Spring is a lightweight and popular open-source Java-based framework developed by Rod Johnson in 2003. It is used to develop enterprise-level applications. It provides support to many other frameworks such as Hibernate, Tapestry, EJB, JSF, Struts, etc, so it is also called a framework of frameworks. It’s an application framework and IOC (Inversion of Control) container for the Java platform. The spring contains several modules like IOC, AOP, DAO, Context, WEB MVC, etc.
Spring framework is a Java platform that is open source. Rod Johnson created it, and it was first released under the Apache 2.0 license in June 2003.
When it comes to size and transparency, Spring is a featherweight. Spring framework’s basic version is about 2MB in size.
The Spring Framework’s core capabilities can be used to create any Java program, however there are modifications for constructing web applications on top of the Java EE platform. By offering a POJO-based programming model, the Spring framework aims to make J2EE development easier to use and to promote good programming habits.
Spring allows developers to use POJOs to create enterprise-class apps. The advantage of using simply POJOs is that you don’t require an EJB container product like an application server; instead, you may use a powerful servlet container like Tomcat or a commercial product.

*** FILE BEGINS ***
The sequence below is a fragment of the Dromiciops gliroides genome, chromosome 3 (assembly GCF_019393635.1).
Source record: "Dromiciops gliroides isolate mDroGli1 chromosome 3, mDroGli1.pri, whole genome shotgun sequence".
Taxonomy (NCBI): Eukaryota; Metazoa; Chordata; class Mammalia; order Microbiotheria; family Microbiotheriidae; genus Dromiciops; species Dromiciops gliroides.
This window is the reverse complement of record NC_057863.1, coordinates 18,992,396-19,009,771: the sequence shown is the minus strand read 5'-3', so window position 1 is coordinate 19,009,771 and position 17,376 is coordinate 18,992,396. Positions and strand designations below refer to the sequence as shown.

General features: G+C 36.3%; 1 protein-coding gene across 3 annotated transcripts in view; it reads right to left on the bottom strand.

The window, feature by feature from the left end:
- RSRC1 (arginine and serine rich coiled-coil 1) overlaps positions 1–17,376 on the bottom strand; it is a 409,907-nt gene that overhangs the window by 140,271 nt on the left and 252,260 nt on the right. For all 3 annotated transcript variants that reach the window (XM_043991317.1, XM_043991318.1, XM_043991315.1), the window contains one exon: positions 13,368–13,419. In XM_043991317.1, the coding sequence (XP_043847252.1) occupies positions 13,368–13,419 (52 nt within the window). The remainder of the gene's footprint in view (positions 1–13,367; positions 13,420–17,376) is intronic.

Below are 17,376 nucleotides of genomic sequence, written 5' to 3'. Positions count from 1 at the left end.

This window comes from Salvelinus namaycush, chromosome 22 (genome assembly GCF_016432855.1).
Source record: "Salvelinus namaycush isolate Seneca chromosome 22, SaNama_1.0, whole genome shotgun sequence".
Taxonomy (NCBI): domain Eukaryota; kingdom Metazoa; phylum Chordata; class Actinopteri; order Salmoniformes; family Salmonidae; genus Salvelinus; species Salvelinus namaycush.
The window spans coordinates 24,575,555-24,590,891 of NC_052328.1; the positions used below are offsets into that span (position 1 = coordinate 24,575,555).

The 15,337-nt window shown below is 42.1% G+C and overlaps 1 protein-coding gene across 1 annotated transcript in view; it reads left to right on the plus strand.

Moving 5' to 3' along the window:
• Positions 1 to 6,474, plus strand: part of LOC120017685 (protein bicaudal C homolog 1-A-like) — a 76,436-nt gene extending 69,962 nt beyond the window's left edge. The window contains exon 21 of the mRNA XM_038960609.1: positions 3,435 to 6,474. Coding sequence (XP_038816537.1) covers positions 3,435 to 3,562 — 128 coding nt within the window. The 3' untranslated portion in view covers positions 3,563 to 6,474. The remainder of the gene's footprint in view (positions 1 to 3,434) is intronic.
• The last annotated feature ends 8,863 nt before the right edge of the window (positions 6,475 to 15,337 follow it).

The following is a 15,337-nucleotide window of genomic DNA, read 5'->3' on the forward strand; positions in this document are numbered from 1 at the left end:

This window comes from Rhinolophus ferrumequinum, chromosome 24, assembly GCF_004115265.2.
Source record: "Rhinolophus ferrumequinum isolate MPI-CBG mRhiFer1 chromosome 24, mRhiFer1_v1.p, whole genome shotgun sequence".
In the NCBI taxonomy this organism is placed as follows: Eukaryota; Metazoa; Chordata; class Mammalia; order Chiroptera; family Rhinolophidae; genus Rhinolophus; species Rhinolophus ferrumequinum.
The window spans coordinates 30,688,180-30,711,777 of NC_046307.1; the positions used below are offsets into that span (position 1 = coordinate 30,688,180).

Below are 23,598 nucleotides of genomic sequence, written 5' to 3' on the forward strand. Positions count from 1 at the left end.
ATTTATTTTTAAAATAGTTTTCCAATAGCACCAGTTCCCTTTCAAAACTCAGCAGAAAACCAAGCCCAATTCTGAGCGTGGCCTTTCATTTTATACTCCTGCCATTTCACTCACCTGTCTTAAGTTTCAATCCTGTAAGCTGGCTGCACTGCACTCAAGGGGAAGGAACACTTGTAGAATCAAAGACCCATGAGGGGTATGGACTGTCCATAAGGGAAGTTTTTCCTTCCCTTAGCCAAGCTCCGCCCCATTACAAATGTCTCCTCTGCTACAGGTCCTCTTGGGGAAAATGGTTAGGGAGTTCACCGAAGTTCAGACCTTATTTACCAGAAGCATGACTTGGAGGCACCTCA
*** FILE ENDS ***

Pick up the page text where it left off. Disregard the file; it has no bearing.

Spring is set up in a modular approach. Even if there are a lot of packages and classes, you only need to worry about the ones you need and ignore the rest.
Spring does not reinvent the wheel; rather, it makes extensive use of existing technologies such as numerous ORM frameworks, logging frameworks, JEE, Quartz, and JDK timers, and other view technologies.
Because environment-dependent code is put into this framework, testing a Spring-written application is trivial. Furthermore, using JavaBeanstyle POJOs makes it easier to employ dependency injection for injecting test data.
Spring’s web framework is a well-designed web MVC framework that is an excellent alternative to web frameworks like Struts and other over-engineered or less popular web frameworks.
Spring provides a handy API for converting technology-specific exceptions (such as those raised by JDBC, Hibernate, or JDO) into consistent, unchecked exceptions.
IoC containers are typically lightweight, especially when compared to EJB containers, for example. This is useful for creating and distributing programmes on systems with limited memory and CPU resources.
Spring Beans are the objects forming the backbone of the user’s application and are managed by the Spring IoC container. They are created with the configuration metadata that the users supply to the container. These are instantiated, configured, wired, and managed by the IoC container.
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